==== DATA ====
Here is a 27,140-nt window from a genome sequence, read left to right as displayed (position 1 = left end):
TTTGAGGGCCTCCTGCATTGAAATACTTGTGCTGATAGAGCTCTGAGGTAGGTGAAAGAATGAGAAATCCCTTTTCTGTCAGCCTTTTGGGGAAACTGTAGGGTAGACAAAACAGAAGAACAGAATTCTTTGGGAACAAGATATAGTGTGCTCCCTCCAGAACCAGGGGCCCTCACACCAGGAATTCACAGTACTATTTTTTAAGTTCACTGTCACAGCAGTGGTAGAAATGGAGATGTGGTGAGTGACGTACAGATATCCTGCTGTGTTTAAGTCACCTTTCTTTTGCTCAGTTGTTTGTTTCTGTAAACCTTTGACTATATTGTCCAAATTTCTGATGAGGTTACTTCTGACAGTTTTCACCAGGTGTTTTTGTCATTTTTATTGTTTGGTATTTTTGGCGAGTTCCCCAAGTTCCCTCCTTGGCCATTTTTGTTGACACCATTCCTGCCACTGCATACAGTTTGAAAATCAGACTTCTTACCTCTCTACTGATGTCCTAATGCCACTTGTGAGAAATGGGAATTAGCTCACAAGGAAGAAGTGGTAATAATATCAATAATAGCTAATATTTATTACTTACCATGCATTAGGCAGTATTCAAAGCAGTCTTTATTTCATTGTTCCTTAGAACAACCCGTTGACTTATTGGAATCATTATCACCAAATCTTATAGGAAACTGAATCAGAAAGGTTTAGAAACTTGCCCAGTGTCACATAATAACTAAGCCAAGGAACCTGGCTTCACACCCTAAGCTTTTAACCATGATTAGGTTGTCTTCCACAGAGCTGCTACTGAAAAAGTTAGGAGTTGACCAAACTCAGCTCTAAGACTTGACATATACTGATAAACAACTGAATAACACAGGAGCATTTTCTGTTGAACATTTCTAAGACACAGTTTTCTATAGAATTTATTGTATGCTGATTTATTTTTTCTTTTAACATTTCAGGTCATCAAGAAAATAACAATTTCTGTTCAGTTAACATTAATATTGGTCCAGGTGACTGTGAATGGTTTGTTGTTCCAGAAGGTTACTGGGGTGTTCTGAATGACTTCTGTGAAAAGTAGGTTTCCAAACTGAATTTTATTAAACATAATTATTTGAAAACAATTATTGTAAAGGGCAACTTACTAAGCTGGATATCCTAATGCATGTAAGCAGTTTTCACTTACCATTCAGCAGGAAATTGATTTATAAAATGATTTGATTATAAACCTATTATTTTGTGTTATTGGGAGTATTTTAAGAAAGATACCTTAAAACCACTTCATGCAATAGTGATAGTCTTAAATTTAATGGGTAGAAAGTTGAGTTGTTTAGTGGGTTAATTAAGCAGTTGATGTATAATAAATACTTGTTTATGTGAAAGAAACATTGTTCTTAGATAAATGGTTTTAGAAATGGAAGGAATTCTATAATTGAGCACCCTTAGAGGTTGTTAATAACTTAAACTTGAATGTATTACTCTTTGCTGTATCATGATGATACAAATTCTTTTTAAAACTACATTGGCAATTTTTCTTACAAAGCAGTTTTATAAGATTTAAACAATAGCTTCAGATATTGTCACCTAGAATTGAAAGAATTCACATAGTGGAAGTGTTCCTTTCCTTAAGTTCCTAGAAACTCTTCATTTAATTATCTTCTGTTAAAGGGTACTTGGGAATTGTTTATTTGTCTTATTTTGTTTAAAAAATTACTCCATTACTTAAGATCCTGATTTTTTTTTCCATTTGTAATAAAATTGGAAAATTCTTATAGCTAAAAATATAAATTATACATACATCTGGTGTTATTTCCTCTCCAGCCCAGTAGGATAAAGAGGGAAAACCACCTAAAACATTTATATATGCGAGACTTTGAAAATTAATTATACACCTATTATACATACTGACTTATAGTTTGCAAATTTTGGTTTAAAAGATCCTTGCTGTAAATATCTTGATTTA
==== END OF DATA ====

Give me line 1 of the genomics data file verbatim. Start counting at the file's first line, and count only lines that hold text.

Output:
Here is a 27,140-nt window from a genome sequence, read left to right as displayed (position 1 = left end):